Steve weeps when listening to Mahler. And “Puff the Magic Dragon”. Slipping into his cave, searching for that place to root and grow, he feels the poignant essence of life, the crescendo and decrescendo, and resists exerting his will against the flow. I think that I have a different sensibility. Maybe not so expansive, maybe more interior and visceral. I identify with a lonely pocket of silence for rooting and growing…the womb. I feel womb-love, the ache, the swoon, the exchange of life blood. I see colors inside my eyelids, sunshine through membrane, the tragedy and ecstasy and doom of flesh. Okay, I am in the grip of my biology this week, so this makes a lot of sense. I have given birth four times and dream of my grown up children regularly. The story that trips my tear ducts is “Homeward Bound”, anything with a reunion. The deeper story for me has something to do with connection. Maybe that’s the Gaia story. I think she’s like Jesus and Buddha in that she also embraces all of life without struggling or striving, but in her own way. Perhaps I feel more in my Sacral Chakra, Steve in his Heart Chakra.
The deeper story of being human is told from inside this skin. It is not the only story in the universe, however. There is the elephant’s story, the asteroid’s story, more stories than we can imagine. I would hope to know many more, and to weep at all of them.
There’s one question that keeps coming up, begging for my attention. “Who am I?” Perhaps this is a Socrates Cafe revolving door.
How much do you identify with your body? Or your gender? Or your ego? How much do you identify with your Big ‘S’ Self?
What’s a Big ‘S’ Self as opposed to a small ‘s’ self (or what I call the Big Ass self)? Steve describes it like the tip of a pyramid. It has a base, but sits on top of a much, much bigger base - The Big ‘S’ Self – which is all about simply recognizing the world as it is without trying to impose any ego imprints on it. My question today is “Where does my biology fit in?” At almost 50 years of age, I certainly recognize how my biology has impacted life as I experience it. It seems intrinsic to my being. I couldn’t possibly imagine being a man. My reproductive cycles, my hormonal moods, my childbirth experiences, my posture of surrender, my physical life and psychological attitudes that arise from that seem to be very much “me”. And yet, all of that is in flux, changing all the time, even while The Change is looming in my not-too-distant future. So maybe there’s a Big ‘S’ Self that isn’t affected by all that. Would that be my soul?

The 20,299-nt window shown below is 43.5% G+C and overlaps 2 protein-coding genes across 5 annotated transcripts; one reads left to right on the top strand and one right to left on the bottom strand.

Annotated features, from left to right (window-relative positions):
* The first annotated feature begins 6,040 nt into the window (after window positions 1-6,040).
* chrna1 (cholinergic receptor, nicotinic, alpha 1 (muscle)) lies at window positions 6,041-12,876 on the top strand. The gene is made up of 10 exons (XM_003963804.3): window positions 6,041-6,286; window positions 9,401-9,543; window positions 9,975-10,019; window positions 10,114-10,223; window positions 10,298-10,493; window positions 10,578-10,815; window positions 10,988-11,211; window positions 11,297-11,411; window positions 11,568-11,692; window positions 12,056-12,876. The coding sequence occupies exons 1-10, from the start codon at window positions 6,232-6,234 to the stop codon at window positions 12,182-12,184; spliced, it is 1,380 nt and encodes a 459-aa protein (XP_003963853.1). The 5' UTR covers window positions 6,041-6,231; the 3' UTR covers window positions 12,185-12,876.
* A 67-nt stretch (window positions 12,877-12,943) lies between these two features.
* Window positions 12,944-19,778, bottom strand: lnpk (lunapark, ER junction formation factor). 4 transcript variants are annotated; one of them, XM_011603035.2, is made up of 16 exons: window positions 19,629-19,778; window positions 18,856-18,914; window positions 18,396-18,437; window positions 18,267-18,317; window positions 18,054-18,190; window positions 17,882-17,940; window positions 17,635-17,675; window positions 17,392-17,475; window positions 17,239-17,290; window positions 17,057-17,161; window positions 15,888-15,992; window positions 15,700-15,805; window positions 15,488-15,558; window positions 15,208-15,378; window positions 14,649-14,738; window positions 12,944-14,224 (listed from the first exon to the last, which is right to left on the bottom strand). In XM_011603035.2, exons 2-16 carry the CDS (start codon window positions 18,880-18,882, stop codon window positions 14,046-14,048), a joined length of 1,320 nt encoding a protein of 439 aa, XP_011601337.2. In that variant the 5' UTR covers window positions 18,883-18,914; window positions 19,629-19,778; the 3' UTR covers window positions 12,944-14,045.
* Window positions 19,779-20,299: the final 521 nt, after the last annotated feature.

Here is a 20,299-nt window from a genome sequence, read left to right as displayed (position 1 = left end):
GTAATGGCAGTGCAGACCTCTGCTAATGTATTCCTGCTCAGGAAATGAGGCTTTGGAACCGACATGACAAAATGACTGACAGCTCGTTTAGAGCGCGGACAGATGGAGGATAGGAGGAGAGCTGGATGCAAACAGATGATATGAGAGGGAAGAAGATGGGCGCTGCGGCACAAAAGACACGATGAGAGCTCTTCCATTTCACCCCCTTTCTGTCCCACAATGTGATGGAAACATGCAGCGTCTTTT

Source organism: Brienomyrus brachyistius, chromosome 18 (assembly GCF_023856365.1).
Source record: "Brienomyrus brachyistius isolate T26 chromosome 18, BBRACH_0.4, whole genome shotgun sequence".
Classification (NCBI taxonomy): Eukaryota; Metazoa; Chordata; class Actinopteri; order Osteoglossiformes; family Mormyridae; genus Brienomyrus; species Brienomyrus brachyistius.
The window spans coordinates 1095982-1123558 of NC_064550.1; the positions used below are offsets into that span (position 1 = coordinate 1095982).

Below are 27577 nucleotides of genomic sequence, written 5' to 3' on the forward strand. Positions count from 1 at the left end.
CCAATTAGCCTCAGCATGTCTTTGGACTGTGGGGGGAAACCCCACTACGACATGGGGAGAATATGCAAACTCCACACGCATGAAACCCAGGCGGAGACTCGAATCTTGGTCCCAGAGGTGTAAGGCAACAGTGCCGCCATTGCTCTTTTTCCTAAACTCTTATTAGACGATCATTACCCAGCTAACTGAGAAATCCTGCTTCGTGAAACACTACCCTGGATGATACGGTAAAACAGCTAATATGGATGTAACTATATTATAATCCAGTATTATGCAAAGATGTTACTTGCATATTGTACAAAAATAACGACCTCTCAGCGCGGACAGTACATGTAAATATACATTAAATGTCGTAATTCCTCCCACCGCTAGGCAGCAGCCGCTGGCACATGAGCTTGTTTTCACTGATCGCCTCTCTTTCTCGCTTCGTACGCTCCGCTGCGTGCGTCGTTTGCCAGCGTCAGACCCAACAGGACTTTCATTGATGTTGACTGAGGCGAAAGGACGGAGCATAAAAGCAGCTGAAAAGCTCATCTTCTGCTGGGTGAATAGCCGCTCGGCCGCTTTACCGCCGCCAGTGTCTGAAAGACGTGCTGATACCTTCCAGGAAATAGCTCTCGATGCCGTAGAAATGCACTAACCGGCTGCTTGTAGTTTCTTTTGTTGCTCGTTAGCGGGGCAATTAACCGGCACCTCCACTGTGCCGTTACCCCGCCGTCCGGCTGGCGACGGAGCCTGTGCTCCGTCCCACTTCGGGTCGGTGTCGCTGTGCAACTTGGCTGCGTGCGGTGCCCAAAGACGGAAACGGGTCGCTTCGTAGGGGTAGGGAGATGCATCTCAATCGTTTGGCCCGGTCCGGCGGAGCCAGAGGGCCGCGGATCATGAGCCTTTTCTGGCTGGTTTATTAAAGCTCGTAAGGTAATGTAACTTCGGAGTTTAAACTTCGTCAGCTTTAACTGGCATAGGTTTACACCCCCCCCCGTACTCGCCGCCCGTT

How do I bring my Self and my self into a relationship? How do I interact with someone else’s Self and self?
Sometimes it seems like it would be so much simpler just to have a body without such a brain dominating it. Eat, sleep, have sex, die. Nothing to philosophize about. Sometimes it seems like I’m trying too hard to live well. Morally. Conscientiously.
Steve surprised me. He bought me a picture book about a baby elephant. It came in the mail today. Sometimes the simplest thing is just to accept a gift….like life.
I was at the Wehr Nature Center this morning with a group of 11 first graders, looking for ingredients to cook up a batch of soil. Soil. It’s one of the two most precious substances on this planet (along with water). We wouldn’t have anything to eat if it weren’t for soil. So why not teach first graders to appreciate it? We went out on the trail to find the living and non-living ingredients in soil. It’s been raining pretty heavily and steadily this week, so all the trails are soft with soggy wood chips and all the leaves are damp. Suddenly, I noticed something: silence. The cloud cover and the moisture and the dropping temperatures are keeping people away, I surmised. After waving goodbye to the kids, I decided to spend an hour on the trails alone, relishing the quiet.